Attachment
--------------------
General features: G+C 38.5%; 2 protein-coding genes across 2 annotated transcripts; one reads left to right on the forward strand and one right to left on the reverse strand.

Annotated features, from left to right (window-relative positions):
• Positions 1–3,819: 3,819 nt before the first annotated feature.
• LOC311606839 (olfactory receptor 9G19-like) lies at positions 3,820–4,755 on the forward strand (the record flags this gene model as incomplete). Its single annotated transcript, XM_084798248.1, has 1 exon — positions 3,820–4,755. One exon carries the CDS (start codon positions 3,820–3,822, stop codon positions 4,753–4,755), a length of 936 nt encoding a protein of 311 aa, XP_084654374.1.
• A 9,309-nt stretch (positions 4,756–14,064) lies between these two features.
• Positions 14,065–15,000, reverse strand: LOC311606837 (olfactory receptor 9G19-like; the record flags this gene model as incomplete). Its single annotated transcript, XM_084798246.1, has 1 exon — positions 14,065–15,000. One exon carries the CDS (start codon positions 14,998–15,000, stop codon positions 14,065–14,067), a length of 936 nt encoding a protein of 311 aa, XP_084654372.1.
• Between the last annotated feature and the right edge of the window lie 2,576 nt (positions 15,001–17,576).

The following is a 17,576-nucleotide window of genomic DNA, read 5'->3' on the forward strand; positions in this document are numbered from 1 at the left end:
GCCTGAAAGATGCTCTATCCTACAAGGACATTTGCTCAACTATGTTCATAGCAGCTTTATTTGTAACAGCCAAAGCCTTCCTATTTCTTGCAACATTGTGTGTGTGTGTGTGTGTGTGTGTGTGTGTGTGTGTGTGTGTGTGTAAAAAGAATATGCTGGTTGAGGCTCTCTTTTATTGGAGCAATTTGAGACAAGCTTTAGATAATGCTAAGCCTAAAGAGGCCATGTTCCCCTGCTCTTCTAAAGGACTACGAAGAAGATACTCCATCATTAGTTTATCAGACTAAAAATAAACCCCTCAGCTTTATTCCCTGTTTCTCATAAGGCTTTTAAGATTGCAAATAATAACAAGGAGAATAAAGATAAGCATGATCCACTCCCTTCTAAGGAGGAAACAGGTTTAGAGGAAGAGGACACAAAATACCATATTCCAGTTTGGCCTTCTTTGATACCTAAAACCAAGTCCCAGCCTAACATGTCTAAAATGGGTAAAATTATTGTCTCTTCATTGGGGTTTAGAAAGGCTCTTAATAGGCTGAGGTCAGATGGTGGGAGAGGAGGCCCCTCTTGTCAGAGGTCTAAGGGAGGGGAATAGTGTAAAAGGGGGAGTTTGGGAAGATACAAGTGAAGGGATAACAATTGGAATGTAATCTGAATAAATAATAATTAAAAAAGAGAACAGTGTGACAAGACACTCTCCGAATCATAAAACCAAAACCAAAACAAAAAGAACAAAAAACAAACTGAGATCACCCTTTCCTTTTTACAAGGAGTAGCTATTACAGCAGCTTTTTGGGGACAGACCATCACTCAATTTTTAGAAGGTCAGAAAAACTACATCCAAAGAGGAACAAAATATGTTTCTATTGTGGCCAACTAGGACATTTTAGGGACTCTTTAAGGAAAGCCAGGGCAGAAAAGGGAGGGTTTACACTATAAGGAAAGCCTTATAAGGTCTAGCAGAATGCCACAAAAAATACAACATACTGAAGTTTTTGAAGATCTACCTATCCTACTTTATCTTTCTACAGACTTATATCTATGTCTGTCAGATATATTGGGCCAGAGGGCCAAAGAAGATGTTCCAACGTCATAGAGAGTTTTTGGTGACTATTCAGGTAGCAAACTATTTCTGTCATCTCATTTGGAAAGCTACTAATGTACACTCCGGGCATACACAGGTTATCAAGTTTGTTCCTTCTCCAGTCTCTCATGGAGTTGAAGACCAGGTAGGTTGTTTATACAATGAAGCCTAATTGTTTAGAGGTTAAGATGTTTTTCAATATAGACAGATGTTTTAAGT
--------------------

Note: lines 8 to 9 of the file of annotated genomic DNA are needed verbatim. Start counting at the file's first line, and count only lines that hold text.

The following is a 17,576-nucleotide window of genomic DNA, read 5'->3' on the forward strand; positions in this document are numbered from 1 at the left end:
GCCTGAAAGATGCTCTATCCTACAAGGACATTTGCTCAACTATGTTCATAGCAGCTTTATTTGTAACAGCCAAAGCCTTCCTATTTCTTGCAACATTGTGTGTGTGTGTGTGTGTGTGTGTGTGTGTGTGTGTGTGTGTGTGTAAAAAGAATATGCTGGTTGAGGCTCTCTTTTATTGGAGCAATTTGAGACAAGCTTTAGATAATGCTAAGCCTAAAGAGGCCATGTTCCCCTGCTCTTCTAAAGGACTACGAAGAAGATACTCCATCATTAGTTTATCAGACTAAAAATAAACCCCTCAGCTTTATTCCCTGTTTCTCATAAGGCTTTTAAGATTGCAAATAATAACAAGGAGAATAAAGATAAGCATGATCCACTCCCTTCTAAGGAGGAAACAGGTTTAGAGGAAGAGGACACAAAATACCATATTCCAGTTTGGCCTTCTTTGATACCTAAAACCAAGTCCCAGCCTAACATGTCTAAAATGGGTAAAATTATTGTCTCTTCATTGGGGTTTAGAAAGGCTCTTAATAGGCTGAGGTCAGATGGTGGGAGAGGAGGCCCCTCTTGTCAGAGGTCTAAGGGAGGGGAATAGTGTAAAAGGGGGAGTTTGGGAAGATACAAGTGAAGGGATAACAATTGGAATGTAATCTGAATAAATAATAATTAAAAAAGAGAACAGTGTGACAAGACACTCTCCGAATCATAAAACCAAAACCAAAACAAAAAGAACAAAAAACAAACTGAGATCACCCTTTCCTTTTTACAAGGAGTAGCTATTACAGCAGCTTTTTGGGGACAGACCATCACTCAATTTTTAGAAGGTCAGAAAAACTACATCCAAAGAGGAACAAAATATGTTTCTATTGTGGCCAACTAGGACATTTTAGGGACTCTTTAAGGAAAGCCAGGGCAGAAAAGGGAGGGTTTACACTATAAGGAAAGCCTTATAAGGTCTAGCAGAATGCCACAAAAAATACAACATACTGAAGTTTTTGAAGATCTACCTATCCTACTTTATCTTTCTACAGACTTATATCTATGTCTGTCAGATATATTGGGCCAGAGGGCCAAAGAAGATGTTCCAACGTCATAGAGAGTTTTTGGTGACTATTCAGGTAGCAAACTATTTCTGTCATCTCATTTGGAAAGCTACTAATGTACACTCCGGGCATACACAGGTTATCAAGTTTGTTCCTTCTCCAGTCTCTCATGGAGTTGAAGACCAGGTAGGTTGTTTATACAATGAAGCCTAATTGTTTAGAGGTTAAGATGTTTTTCAATATAGACAGATGTTTTAAGT